Medication error in mental health: implications for primary care

ID Maidment and H Parmentier

Detection of dementia in primary care: comparison of the original and a modified Mini‐Cog Assessment with the Mini‐Mental State Examination

G Kamenski, T Dorner, K Lawrence, G Psota, A Rieder, F Schwarz, A Sepandj, W Spiegel and S Strotzka

Attitude toward depression, its complications, prevention and barriers to seeking help among ethnic groups in Penang, Malaysia

TM Khan, SA Sulaiman, MA Hassali and H Tahir

Reports from the colleges

Research in primary care mental health in Greece

S Argyriadou and C Lionis

Portuguese National Mental Health Plan (2007–2016): Executive Summary

There have been many initiatives and calls to action in primary care, especially around the annual World Mental Health Day on 10 October, but often they are not sustained. The 2009 Call to Action 2 called on individuals, organisations and governments to recognise that mental health is essential for achieving person‐centred holistic primary care in the following ways.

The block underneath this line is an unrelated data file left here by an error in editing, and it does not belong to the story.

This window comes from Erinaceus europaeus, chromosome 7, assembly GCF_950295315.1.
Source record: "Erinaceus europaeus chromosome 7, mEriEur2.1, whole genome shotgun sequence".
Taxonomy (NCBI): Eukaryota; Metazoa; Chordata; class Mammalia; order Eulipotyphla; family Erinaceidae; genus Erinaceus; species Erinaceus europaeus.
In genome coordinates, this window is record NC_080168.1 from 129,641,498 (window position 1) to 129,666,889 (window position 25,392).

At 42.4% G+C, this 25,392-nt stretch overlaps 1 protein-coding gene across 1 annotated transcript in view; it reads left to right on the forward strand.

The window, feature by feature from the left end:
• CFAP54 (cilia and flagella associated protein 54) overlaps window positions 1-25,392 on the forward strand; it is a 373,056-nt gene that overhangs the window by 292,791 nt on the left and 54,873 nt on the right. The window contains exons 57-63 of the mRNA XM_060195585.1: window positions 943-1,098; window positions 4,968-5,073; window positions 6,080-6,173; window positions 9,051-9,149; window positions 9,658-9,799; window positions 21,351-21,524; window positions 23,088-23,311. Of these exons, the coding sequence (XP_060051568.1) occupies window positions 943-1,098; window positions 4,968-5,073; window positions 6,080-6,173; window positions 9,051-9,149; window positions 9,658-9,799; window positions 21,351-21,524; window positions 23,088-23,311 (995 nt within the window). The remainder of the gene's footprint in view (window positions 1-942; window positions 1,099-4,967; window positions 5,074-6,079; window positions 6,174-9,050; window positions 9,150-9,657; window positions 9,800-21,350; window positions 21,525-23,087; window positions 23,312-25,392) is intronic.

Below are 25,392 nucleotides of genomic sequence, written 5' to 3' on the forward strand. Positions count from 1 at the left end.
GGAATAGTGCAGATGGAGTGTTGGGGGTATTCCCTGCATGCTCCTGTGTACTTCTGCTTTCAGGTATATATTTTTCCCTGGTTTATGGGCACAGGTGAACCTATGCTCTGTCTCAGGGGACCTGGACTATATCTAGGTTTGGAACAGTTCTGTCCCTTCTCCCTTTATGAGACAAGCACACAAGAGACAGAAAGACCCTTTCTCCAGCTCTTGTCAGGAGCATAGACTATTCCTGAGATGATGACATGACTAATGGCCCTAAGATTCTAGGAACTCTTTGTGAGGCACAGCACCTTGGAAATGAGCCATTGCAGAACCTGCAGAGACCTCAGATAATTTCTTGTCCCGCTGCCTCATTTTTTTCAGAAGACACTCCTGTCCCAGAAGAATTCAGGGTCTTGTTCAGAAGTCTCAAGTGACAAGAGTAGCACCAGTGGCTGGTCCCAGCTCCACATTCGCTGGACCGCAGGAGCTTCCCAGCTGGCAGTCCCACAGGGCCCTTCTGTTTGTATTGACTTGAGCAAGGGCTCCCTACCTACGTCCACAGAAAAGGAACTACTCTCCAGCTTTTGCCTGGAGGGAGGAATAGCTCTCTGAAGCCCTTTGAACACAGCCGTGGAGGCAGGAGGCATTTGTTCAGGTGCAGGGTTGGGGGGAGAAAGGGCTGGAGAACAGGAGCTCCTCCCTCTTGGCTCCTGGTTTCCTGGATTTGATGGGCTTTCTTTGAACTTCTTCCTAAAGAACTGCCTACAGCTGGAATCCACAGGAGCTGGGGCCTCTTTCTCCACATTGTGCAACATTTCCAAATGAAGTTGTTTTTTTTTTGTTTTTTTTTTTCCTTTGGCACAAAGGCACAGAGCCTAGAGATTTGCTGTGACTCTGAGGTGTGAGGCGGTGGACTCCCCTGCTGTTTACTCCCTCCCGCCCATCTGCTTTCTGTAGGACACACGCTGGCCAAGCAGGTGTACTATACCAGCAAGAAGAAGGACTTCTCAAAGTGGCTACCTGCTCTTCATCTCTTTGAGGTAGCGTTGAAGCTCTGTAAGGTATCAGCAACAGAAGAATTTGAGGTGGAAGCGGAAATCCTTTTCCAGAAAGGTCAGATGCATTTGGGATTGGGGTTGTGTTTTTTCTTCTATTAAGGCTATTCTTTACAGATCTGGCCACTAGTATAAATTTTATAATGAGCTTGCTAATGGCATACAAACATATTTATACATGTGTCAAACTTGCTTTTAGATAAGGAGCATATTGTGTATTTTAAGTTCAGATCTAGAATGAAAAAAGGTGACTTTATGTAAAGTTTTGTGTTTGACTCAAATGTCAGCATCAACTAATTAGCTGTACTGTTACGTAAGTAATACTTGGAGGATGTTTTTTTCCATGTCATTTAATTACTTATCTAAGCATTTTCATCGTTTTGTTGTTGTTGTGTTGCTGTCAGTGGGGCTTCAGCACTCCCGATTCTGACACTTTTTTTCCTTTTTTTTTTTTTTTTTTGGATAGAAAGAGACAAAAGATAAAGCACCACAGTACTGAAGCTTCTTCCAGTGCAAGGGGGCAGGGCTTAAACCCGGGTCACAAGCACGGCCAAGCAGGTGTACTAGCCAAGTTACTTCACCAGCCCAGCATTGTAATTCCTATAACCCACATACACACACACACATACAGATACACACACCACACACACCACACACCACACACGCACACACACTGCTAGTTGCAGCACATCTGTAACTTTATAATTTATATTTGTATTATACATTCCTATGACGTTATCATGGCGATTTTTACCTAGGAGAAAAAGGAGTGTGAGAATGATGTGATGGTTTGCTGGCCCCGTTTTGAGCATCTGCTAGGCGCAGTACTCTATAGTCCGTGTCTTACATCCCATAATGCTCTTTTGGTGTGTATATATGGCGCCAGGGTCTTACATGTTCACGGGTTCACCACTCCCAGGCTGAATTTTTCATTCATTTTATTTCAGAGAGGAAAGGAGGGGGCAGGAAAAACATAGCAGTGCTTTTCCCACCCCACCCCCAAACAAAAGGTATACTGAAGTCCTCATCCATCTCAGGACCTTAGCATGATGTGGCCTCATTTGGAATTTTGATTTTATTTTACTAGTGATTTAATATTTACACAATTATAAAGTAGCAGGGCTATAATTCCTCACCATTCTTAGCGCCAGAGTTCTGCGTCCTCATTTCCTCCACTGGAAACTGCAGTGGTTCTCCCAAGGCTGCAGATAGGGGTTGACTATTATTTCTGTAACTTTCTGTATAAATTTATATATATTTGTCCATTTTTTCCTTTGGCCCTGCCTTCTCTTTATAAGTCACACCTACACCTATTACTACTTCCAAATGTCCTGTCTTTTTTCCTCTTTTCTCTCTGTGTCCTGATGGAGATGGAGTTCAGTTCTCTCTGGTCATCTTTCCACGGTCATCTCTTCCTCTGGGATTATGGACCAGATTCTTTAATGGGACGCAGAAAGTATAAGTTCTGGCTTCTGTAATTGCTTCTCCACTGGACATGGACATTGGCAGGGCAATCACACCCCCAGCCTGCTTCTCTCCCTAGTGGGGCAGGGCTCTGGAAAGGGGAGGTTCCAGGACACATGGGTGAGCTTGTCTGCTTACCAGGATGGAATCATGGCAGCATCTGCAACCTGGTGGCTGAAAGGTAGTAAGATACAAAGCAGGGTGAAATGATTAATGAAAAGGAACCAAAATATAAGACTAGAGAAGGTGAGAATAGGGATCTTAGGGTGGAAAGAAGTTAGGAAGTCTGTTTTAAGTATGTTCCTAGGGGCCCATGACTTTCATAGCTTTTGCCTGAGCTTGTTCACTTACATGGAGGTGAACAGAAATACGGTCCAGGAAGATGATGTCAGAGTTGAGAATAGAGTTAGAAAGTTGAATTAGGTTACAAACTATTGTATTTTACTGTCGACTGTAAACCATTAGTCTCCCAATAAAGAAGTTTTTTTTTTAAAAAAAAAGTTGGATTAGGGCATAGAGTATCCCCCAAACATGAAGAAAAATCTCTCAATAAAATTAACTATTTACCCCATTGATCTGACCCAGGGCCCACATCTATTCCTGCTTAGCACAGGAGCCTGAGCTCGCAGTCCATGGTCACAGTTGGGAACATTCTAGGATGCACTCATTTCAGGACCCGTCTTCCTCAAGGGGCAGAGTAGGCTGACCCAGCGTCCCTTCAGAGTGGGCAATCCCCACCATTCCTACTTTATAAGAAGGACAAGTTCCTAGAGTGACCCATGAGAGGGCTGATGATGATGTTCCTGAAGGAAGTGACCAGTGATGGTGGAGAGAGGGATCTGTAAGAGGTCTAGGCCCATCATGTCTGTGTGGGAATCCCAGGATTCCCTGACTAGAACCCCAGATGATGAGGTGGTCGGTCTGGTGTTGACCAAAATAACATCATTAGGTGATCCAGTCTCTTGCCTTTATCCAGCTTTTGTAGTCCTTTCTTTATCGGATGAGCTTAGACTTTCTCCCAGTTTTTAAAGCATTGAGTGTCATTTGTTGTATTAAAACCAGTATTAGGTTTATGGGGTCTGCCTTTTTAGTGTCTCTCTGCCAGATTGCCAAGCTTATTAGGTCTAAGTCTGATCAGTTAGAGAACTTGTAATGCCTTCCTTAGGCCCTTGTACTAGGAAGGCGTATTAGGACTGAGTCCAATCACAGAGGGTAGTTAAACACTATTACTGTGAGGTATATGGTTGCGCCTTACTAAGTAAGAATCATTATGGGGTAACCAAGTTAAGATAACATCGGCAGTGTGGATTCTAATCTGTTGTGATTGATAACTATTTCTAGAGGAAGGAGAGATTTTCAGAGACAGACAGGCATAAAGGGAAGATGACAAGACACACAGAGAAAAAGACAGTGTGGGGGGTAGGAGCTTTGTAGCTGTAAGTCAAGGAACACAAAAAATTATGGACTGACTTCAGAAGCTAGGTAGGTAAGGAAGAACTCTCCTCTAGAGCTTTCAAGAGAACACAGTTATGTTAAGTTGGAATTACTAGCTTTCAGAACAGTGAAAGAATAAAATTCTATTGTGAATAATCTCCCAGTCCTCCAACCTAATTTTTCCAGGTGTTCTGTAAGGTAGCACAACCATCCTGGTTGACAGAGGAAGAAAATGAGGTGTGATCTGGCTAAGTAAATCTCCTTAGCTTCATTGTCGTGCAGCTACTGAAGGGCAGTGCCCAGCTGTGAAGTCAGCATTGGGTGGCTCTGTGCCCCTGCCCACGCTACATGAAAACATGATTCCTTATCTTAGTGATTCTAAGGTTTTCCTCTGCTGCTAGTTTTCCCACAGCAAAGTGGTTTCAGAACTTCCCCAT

• By demanding that mental health is an essential part of primary care and family medicine, and that mental health should be included in all primary care services.
  • By specifying that mental health is a key component of all primary care health services when these are commissioned and procured.
  • By empowering individuals and mental health service users though the adequate recognition and resourcing of self care and advocacy.
  • By recognising care in the least restrictive environment and the role of family and community support as the first principle of all mental health interventions and treatment.
  • By acknowledging that psychological, social and environmental interventions and resources are essential components of mental health for all, and access should be promoted for all.